What is true of a generation all arriving to self-government on the same day, and dying all on the same day, is true of those in a constant course of decay and renewal, with this only difference. A generation coming in and going out entire, as in the first case, would have a right in the 1st. year of their self-dominion to contract a debt for 33. years, in the 10th. for 24. in the 20th. for 14. in the 30th. for 4. whereas generations, changing daily by daily deaths and births, have one constant term, beginning at the date of their contract, and ending when a majority of those of full age at that date shall be dead. The length of that term may be estimated from the tables of mortality, corrected by the circumstances of climate, occupation &c. peculiar to the country of the contractors. Take, for instance, the table of M. de Buffon wherein he states 23,994 deaths, and the ages at which they happened. Suppose a society in which 23,994 persons are born every year, and live to the ages stated in this table. The conditions of that society will be as follows. 1st. It will consist constantly of 617,703. persons of all ages. 21y. Of those living at any one instant of time, one half will be dead in 24. years 8. months. 3dly. 1[8],675 will arrive every year at the age of 21. years complete. 41y. It will constantly have 348,417 persons of all ages above 21. years. 5ly. And the half of those of 21. years and upwards living at any one instant of time will be dead in 18. years 8. months, or say 19. years as the nearest integral number. Then 19. years is the term beyond which neither the representatives of a nation, nor even the whole nation itself assembled, can validly extend a debt.

To render this conclusion palpable by example, suppose that Louis XIV. and XV. had contracted debts in the name of the French nation to the amount of 10,000 milliards of livres, and that the whole had been contracted in Genoa. The interest of this sum would be 500. milliards, which is said to be the whole rent roll or nett proceeds of the territory of France. Must the present generation of men have retired from the territory in which nature produced them, and ceded it to the Genoese creditors? No. They have the same rights over the soil on which they were produced, as the preceding generations had. They derive these rights not from their predecessors, but from nature. They then and their soil are by nature clear of the debts of their predecessors.

Again suppose Louis XV. and his cotemporary generation had said to the money-lenders of Genoa, give us money that we may eat, drink, and be merry in our day; and on condition you will demand no interest till the end of 19. years you shall then for ever after receive an annual interest of 125/8 per cent. The money is lent on these conditions, is divided among the living, eaten, drank, and squandered. Would the present generation be obliged to apply the produce of the earth and of their labour to replace their dissipations? Not at all.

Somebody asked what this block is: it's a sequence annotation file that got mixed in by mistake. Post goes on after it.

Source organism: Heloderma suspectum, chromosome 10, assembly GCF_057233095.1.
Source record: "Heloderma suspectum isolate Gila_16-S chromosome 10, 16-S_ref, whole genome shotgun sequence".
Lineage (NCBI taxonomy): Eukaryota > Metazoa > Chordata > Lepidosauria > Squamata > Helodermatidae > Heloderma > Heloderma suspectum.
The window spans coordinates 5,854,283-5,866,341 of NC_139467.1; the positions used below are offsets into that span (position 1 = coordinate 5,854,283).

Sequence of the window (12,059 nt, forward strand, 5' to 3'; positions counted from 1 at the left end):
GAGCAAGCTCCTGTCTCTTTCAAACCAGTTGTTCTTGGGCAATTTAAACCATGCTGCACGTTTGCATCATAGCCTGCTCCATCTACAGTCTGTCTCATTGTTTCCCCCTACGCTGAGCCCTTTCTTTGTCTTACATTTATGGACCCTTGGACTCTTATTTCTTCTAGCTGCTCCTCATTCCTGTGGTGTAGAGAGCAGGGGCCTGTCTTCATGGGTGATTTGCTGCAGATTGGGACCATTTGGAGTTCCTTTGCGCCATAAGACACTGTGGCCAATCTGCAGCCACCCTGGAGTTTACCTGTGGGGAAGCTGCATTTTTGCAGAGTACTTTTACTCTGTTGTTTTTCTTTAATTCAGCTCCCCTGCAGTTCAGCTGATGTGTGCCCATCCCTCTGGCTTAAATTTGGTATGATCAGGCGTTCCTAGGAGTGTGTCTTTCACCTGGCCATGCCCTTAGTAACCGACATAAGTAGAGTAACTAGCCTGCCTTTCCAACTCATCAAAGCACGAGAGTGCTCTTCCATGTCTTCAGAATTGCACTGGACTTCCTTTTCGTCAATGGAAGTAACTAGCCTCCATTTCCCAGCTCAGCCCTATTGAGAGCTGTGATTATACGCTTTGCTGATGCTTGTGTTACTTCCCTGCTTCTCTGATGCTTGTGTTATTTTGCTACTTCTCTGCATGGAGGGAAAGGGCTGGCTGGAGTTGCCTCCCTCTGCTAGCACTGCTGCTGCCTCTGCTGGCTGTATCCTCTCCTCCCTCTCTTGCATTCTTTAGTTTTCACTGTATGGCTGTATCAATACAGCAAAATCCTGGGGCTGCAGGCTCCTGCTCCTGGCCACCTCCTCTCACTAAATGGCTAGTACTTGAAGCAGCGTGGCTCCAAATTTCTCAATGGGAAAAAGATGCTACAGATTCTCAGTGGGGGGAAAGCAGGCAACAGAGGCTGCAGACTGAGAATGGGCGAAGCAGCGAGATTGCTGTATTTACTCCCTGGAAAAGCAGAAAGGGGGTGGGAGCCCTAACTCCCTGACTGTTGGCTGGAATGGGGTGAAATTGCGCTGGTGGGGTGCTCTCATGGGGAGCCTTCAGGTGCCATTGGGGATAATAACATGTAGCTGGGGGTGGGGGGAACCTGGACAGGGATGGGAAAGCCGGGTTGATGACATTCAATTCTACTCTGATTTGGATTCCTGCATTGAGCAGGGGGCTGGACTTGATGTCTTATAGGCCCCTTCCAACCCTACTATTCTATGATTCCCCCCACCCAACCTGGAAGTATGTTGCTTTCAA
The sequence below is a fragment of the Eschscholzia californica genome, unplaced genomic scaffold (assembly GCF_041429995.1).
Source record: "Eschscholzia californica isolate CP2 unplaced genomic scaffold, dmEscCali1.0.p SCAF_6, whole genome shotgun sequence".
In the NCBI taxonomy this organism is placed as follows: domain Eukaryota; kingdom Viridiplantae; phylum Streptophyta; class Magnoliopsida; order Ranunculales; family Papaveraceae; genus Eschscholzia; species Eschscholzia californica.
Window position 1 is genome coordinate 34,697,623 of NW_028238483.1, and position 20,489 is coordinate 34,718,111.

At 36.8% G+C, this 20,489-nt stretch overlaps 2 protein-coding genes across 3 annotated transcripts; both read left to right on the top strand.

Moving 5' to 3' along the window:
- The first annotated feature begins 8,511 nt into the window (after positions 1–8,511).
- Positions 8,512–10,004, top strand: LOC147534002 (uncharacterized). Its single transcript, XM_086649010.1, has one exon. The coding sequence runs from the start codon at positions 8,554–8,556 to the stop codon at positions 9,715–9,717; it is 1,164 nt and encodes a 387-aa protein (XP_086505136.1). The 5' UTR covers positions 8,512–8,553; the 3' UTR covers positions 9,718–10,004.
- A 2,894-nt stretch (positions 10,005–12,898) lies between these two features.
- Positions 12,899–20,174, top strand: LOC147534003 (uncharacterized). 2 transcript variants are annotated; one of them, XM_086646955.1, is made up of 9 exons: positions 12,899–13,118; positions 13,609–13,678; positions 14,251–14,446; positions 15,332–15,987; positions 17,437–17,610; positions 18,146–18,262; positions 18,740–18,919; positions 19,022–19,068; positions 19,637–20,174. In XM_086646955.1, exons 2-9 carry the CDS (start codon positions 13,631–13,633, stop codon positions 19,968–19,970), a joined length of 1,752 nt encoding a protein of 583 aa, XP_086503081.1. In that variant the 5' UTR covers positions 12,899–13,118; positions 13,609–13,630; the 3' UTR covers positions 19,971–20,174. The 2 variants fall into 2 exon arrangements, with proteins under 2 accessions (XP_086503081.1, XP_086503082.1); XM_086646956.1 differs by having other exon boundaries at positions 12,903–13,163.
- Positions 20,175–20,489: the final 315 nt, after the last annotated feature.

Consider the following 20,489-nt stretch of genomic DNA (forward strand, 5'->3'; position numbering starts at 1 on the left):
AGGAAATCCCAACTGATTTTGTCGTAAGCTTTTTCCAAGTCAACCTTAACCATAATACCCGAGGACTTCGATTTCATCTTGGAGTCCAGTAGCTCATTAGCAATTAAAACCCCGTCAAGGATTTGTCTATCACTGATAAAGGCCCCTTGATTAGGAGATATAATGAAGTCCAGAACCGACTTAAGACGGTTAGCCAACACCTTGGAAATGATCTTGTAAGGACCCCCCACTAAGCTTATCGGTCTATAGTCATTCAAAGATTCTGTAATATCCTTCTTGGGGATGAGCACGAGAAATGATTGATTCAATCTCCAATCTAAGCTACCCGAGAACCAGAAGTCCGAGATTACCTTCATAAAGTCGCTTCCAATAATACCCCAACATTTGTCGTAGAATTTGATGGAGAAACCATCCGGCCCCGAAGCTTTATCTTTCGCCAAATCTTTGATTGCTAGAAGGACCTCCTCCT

I suppose that the recieved opinion, that the public debts of one generation devolve on the next, has been suggested by our seeing habitually in private life that he who succeeds to lands is required to pay the debts of his ancestor or testator: without considering that this requisition is municipal only, not moral; flowing from the will of the society, which has found it convenient to appropriate lands, become vacant by the death of their occupant, on the condition of a paiment of his debts: but that between society and society, or generation and generation, there is no municipal obligation, no umpire but the law of nature. We seem not to have percieved that, by the law of nature, one generation is to another as one independant nation to another.

The interest of the national debt of France being in fact but a two thousandth part of it’s rent roll, the paiment of it is practicable enough: and so becomes a question merely of honor, or of expediency. But with respect to future debts, would it not be wise and just for that nation to declare, in the constitution they are forming, that neither the legislature, nor the nation itself, can validly contract more debt than they may pay within their own age, or within the term of 19. years? And that all future contracts will be deemed void as to what shall remain unpaid at the end of 19. years from their date? This would put the lenders, and the borrowers also, on their guard. By reducing too the faculty of borrowing within it’s natural limits, it would bridle the spirit of war, to which too free a course has been procured by the inattention of money-lenders to this law of nature, that succeeding generations are not responsible for the preceding.